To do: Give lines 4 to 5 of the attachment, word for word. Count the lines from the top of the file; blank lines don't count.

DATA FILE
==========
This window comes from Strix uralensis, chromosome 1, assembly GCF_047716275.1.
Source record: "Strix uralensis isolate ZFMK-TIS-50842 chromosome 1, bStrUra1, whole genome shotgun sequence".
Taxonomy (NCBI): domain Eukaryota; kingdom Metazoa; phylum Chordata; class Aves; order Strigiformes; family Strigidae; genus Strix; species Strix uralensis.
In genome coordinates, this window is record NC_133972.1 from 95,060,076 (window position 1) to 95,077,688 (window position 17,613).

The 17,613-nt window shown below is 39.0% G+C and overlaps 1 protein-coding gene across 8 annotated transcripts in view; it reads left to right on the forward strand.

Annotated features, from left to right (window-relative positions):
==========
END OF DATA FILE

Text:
In genome coordinates, this window is record NC_133972.1 from 95,060,076 (window position 1) to 95,077,688 (window position 17,613).

The 17,613-nt window shown below is 39.0% G+C and overlaps 1 protein-coding gene across 8 annotated transcripts in view; it reads left to right on the forward strand.